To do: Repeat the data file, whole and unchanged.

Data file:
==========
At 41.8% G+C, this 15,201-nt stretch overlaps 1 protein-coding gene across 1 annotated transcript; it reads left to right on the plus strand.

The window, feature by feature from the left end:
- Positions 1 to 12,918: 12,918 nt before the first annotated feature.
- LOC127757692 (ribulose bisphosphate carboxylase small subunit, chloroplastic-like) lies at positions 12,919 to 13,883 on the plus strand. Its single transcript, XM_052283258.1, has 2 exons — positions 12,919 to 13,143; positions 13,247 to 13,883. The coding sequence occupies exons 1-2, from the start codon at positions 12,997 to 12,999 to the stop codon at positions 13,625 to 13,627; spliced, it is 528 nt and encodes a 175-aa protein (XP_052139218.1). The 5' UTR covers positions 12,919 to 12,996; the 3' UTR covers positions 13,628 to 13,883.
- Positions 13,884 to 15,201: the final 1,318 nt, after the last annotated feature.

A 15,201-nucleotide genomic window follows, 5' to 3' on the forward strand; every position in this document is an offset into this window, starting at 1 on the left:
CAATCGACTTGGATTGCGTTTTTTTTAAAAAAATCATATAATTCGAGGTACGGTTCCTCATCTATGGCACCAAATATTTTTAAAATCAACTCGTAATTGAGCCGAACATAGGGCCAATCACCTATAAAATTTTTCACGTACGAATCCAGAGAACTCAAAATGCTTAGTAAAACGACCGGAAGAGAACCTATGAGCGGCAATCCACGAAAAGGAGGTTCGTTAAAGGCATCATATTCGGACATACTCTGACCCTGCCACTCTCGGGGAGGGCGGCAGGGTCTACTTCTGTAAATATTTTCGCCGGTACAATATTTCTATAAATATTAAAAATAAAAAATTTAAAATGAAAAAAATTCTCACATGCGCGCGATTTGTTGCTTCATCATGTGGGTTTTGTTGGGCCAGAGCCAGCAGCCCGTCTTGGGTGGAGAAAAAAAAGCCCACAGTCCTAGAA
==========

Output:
At 41.8% G+C, this 15,201-nt stretch overlaps 1 protein-coding gene across 1 annotated transcript; it reads left to right on the plus strand.

The window, feature by feature from the left end:
- Positions 1 to 12,918: 12,918 nt before the first annotated feature.
- LOC127757692 (ribulose bisphosphate carboxylase small subunit, chloroplastic-like) lies at positions 12,919 to 13,883 on the plus strand. Its single transcript, XM_052283258.1, has 2 exons — positions 12,919 to 13,143; positions 13,247 to 13,883. The coding sequence occupies exons 1-2, from the start codon at positions 12,997 to 12,999 to the stop codon at positions 13,625 to 13,627; spliced, it is 528 nt and encodes a 175-aa protein (XP_052139218.1). The 5' UTR covers positions 12,919 to 12,996; the 3' UTR covers positions 13,628 to 13,883.
- Positions 13,884 to 15,201: the final 1,318 nt, after the last annotated feature.

A 15,201-nucleotide genomic window follows, 5' to 3' on the forward strand; every position in this document is an offset into this window, starting at 1 on the left:
CAATCGACTTGGATTGCGTTTTTTTTAAAAAAATCATATAATTCGAGGTACGGTTCCTCATCTATGGCACCAAATATTTTTAAAATCAACTCGTAATTGAGCCGAACATAGGGCCAATCACCTATAAAATTTTTCACGTACGAATCCAGAGAACTCAAAATGCTTAGTAAAACGACCGGAAGAGAACCTATGAGCGGCAATCCACGAAAAGGAGGTTCGTTAAAGGCATCATATTCGGACATACTCTGACCCTGCCACTCTCGGGGAGGGCGGCAGGGTCTACTTCTGTAAATATTTTCGCCGGTACAATATTTCTATAAATATTAAAAATAAAAAATTTAAAATGAAAAAAATTCTCACATGCGCGCGATTTGTTGCTTCATCATGTGGGTTTTGTTGGGCCAGAGCCAGCAGCCCGTCTTGGGTGGAGAAAAAAAAGCCCACAGTCCTAGAA